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Wednesday, 24 May 1972
Page: 2044

Senator DRAKE-BROCKMAN - They are the general rules that are laid down.

Senator Cavanagh - If that information is correct, he was in breach of the orders.

Senator DRAKE-BROCKMAN - Yes. The decision must be left to the discretion of the commanding officer and of the individual. My understanding is that in this case approval was given by the unit commander for this man to engage in civilian employment. I understand that approval was given on the basis that the man would be in employment with Metropolitan Security Services Pty Ltd. On the night to which the honourable senator referred this man was not working for that organisation. Apparently he was working in a private capacity, unknown to his commanding officer.

As soon as the honourable senator raised the matter with the Minister for the Army (Mr Katter) the Minister immediately called for a report. When he found out that one of the five or six big burly men of whom the honourable senator spoke was a serviceman, he took action. The honourable senator said that he had information that one of the five or six big burly men was a man who, the honourable senator's informant believes, is a serviceman. So, he said, the Government was using the military for an incorrect purpose. I think that that statement is a little unfair. This man was off duty. Unknown to the Army and not working-

Senator Douglas McClelland (NEW SOUTH WALES) - I said 'If the Government allows it'. That is what I said.

Senator DRAKE-BROCKMAN - I think that statement was a little unfair because one swallow does not make a summer. The man was working, unknown to his commanding officer and not at the particular job at which he was given approval to work. As soon as the Minister heard about it he called for a report. The report stated that a member of the provost corps was involved. The Minister immediately issued, as the honourable senator said, a statement that he was most concerned and that he treated the matter very seriously. He has asked that the orders be again promulgated in routine orders, and stated that this kind of think has to stop.

Senator Cavanagh - Is working for a night watching service permitted?

Senator DRAKE-BROCKMAN - I would have to take up that matter with the Minister.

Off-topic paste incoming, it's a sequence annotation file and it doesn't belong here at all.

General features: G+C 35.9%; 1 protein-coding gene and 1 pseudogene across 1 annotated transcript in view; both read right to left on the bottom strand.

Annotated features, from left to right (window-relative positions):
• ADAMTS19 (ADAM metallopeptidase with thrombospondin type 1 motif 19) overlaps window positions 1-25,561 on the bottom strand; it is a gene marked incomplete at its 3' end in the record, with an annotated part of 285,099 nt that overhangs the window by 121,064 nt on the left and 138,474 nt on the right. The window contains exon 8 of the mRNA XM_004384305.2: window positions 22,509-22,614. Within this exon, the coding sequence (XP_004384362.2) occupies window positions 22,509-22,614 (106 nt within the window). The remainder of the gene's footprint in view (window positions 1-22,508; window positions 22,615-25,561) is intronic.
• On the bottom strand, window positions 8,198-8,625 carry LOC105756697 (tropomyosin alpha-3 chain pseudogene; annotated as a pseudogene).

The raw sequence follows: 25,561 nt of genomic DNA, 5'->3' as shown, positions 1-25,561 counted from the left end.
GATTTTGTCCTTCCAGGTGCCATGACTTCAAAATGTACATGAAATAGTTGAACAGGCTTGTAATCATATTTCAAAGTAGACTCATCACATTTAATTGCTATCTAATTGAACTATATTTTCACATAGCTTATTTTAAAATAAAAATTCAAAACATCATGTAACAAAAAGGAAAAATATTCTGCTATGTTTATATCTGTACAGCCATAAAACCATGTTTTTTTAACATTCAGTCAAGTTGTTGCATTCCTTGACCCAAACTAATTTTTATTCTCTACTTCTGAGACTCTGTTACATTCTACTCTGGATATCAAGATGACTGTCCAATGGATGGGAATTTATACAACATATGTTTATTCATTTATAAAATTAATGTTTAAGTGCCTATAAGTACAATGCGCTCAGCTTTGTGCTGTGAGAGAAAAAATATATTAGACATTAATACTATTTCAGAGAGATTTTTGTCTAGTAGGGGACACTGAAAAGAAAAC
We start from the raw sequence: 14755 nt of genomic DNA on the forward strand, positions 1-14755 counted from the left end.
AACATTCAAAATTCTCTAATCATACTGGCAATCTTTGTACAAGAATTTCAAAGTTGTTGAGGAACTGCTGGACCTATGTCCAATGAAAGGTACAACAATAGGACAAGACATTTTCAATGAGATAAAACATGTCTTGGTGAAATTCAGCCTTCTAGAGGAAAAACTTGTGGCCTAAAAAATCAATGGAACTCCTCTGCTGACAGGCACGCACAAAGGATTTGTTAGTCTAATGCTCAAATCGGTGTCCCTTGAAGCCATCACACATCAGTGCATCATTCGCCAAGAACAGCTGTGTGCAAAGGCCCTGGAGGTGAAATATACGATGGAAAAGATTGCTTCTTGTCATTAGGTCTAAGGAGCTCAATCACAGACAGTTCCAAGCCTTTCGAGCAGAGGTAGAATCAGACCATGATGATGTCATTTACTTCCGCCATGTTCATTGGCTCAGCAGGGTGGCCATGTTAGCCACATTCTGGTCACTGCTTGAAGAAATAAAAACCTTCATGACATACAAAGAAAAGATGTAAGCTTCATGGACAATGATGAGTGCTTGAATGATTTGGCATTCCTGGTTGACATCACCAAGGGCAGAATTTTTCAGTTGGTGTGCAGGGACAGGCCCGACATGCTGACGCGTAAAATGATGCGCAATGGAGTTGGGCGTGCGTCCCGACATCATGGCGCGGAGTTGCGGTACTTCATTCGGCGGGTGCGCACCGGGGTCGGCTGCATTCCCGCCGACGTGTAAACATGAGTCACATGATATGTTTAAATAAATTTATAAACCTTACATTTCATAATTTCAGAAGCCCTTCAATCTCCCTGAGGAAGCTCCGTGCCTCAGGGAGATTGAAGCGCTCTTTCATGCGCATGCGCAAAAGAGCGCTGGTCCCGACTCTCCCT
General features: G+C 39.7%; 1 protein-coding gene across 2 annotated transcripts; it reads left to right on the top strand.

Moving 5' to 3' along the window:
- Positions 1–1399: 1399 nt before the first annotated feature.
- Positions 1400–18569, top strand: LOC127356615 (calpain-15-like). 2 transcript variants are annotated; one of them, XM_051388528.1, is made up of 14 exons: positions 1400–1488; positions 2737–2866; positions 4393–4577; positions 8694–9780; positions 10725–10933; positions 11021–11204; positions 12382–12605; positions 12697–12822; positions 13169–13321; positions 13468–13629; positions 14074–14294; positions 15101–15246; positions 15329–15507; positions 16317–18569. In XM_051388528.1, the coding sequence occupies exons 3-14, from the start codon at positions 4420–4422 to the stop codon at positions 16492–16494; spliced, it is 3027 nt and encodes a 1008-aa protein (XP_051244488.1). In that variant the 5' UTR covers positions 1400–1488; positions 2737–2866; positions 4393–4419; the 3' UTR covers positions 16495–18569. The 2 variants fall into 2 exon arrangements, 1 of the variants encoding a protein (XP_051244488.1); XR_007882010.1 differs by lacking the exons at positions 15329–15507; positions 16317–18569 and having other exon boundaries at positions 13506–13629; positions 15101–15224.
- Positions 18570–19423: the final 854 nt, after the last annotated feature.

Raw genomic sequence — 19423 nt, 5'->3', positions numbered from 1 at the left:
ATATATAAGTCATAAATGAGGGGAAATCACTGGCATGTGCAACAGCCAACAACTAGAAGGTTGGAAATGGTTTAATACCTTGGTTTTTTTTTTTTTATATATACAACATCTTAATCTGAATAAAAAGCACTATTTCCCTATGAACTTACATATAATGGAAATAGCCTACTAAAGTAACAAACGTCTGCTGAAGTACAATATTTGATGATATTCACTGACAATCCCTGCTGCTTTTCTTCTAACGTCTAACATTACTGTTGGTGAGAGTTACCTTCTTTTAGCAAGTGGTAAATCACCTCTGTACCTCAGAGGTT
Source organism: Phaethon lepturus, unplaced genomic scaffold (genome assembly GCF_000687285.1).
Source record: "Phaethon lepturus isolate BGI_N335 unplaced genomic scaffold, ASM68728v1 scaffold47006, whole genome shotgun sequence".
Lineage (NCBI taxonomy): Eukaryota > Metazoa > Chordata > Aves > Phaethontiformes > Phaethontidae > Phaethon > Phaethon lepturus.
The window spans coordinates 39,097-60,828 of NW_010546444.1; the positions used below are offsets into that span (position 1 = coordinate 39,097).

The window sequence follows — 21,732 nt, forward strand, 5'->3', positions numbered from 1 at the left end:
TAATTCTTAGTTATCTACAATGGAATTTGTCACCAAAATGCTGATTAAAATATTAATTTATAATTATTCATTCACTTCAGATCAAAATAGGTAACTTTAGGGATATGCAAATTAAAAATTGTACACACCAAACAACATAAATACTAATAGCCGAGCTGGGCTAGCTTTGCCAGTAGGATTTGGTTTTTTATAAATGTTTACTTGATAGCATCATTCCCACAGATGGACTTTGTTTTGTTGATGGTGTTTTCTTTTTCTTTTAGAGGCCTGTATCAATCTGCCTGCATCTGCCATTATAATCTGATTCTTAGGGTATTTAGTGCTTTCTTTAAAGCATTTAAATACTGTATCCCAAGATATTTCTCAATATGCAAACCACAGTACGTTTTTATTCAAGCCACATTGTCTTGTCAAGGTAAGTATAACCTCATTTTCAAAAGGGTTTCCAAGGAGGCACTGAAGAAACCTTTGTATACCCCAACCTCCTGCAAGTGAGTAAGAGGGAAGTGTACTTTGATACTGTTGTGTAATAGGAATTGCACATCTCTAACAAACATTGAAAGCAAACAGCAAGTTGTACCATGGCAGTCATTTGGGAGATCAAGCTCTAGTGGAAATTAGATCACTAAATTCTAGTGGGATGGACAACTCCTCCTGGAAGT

Senator Douglas McClelland (NEW SOUTH WALES) - I would think that under no circumstances should ft be tolerated, because it is work of a like nature, related to his military duties.

Senator DRAKE-BROCKMAN - A night watchman can go on the rounds, look at buildings, see that doors are locked and so on. His job does not always involve him in this kind of work. As Minister for Air, I am most concerned. I will not tolerate one of my servicemen trying to act as a guard or as a picket in a strike. I will see that the Chief of Air Staff and the Secretary of my Department understand my feelings on the matter. I am sure that the Minister for the Army, from his discussions with the honourable senator, feels exactly the same way. He has already acted in this connection. I feel quite sure that I am also speaking for the Minister for the Navy (Dr McKay) in this matter.

The DEPUTY PRESIDENT (Senator Prowse) - Order. Some time earlier I was required to give a ruling on a point of order on the matter of the withdrawal of words deemed to be offensive. It has been drawn to my attention that it is possible that my words in that connection could b? construed as meaning that the Chair had no option but to request the withdrawal of any matter deemed to be offensive by a senator. The practice of the Senate is that the Chair has a discretion in the matter. In the circumstances I exercised a discretion, but I would not like honourable senators to believe that in all circumstances it is obligatory to withdraw any words deemed to be offensive.

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